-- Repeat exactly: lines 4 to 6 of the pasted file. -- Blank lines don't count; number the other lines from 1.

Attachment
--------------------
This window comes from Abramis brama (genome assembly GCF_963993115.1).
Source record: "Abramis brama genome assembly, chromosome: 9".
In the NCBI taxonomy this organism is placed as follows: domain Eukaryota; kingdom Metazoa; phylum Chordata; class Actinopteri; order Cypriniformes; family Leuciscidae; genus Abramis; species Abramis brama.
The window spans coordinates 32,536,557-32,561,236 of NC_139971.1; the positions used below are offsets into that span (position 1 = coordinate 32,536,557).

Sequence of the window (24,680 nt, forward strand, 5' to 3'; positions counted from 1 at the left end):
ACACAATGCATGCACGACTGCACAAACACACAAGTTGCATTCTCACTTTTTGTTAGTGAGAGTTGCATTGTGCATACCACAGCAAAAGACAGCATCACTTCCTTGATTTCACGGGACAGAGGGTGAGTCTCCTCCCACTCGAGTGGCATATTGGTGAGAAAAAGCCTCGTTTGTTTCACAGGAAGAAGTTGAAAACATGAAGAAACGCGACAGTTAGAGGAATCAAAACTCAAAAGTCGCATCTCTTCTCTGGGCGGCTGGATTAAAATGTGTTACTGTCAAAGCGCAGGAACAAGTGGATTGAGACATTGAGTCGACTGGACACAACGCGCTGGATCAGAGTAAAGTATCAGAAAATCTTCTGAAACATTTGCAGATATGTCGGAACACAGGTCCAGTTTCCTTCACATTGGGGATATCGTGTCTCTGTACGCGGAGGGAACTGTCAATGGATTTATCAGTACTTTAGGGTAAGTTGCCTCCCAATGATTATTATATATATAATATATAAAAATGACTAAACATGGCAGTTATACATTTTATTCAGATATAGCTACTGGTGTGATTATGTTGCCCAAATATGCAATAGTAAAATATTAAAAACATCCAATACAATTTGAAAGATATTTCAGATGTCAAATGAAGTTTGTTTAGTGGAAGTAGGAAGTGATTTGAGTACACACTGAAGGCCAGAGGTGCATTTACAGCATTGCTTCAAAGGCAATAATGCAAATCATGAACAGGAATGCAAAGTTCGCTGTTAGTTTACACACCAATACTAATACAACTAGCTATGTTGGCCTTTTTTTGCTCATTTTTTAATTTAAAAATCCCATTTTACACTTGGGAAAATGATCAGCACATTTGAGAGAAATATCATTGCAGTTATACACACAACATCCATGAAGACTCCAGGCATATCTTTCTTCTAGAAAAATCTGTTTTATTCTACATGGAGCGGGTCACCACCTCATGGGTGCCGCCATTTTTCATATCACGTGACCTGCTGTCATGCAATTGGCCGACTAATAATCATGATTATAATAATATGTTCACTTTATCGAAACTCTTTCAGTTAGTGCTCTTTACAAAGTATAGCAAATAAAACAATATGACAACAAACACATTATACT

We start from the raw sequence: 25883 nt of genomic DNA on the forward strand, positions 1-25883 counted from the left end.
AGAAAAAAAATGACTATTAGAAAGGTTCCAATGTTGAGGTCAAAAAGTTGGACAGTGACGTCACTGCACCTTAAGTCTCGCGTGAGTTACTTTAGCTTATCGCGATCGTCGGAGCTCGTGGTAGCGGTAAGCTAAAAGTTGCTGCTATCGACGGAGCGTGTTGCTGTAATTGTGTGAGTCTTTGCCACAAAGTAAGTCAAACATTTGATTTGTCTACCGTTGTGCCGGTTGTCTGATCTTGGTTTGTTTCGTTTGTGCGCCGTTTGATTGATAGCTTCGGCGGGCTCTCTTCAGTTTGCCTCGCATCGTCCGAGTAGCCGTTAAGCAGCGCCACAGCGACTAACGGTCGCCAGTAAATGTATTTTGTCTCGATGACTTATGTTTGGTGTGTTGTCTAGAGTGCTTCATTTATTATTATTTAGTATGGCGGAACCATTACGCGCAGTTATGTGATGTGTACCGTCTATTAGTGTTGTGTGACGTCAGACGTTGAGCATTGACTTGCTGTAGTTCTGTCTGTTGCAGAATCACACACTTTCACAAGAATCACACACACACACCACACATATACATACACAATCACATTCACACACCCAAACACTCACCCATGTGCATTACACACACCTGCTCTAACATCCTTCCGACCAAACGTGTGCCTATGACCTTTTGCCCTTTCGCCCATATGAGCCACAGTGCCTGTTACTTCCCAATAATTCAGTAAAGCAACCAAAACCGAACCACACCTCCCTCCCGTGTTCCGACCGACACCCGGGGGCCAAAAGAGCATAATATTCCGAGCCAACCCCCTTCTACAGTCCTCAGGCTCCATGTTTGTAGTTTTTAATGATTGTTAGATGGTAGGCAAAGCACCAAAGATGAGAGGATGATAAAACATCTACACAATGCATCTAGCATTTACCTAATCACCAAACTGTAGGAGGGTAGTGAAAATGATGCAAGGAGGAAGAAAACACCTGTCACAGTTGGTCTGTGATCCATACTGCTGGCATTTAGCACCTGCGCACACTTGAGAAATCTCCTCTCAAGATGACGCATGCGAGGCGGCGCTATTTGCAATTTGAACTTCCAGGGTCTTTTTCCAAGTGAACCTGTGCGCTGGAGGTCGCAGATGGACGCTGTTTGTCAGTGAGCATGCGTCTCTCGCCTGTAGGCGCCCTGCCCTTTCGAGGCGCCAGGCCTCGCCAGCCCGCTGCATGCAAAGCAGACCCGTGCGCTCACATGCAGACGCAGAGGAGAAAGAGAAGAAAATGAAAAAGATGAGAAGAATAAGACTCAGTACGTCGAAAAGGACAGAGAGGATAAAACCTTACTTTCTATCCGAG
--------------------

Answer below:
The window spans coordinates 32,536,557-32,561,236 of NC_139971.1; the positions used below are offsets into that span (position 1 = coordinate 32,536,557).

Sequence of the window (24,680 nt, forward strand, 5' to 3'; positions counted from 1 at the left end):
ACACAATGCATGCACGACTGCACAAACACACAAGTTGCATTCTCACTTTTTGTTAGTGAGAGTTGCATTGTGCATACCACAGCAAAAGACAGCATCACTTCCTTGATTTCACGGGACAGAGGGTGAGTCTCCTCCCACTCGAGTGGCATATTGGTGAGAAAAAGCCTCGTTTGTTTCACAGGAAGAAGTTGAAAACATGAAGAAACGCGACAGTTAGAGGAATCAAAACTCAAAAGTCGCATCTCTTCTCTGGGCGGCTGGATTAAAATGTGTTACTGTCAAAGCGCAGGAACAAGTGGATTGAGACATTGAGTCGACTGGACACAACGCGCTGGATCAGAGTAAAGTATCAGAAAATCTTCTGAAACATTTGCAGATATGTCGGAACACAGGTCCAGTTTCCTTCACATTGGGGATATCGTGTCTCTGTACGCGGAGGGAACTGTCAATGGATTTATCAGTACTTTAGGGTAAGTTGCCTCCCAATGATTATTATATATATAATATATAAAAATGACTAAACATGGCAGTTATACATTTTATTCAGATATAGCTACTGGTGTGATTATGTTGCCCAAATATGCAATAGTAAAATATTAAAAACATCCAATACAATTTGAAAGATATTTCAGATGTCAAATGAAGTTTGTTTAGTGGAAGTAGGAAGTGATTTGAGTACACACTGAAGGCCAGAGGTGCATTTACAGCATTGCTTCAAAGGCAATAATGCAAATCATGAACAGGAATGCAAAGTTCGCTGTTAGTTTACACACCAATACTAATACAACTAGCTATGTTGGCCTTTTTTTGCTCATTTTTTAATTTAAAAATCCCATTTTACACTTGGGAAAATGATCAGCACATTTGAGAGAAATATCATTGCAGTTATACACACAACATCCATGAAGACTCCAGGCATATCTTTCTTCTAGAAAAATCTGTTTTATTCTACATGGAGCGGGTCACCACCTCATGGGTGCCGCCATTTTTCATATCACGTGACCTGCTGTCATGCAATTGGCCGACTAATAATCATGATTATAATAATATGTTCACTTTATCGAAACTCTTTCAGTTAGTGCTCTTTACAAAGTATAGCAAATAAAACAATATGACAACAAACACATTATACT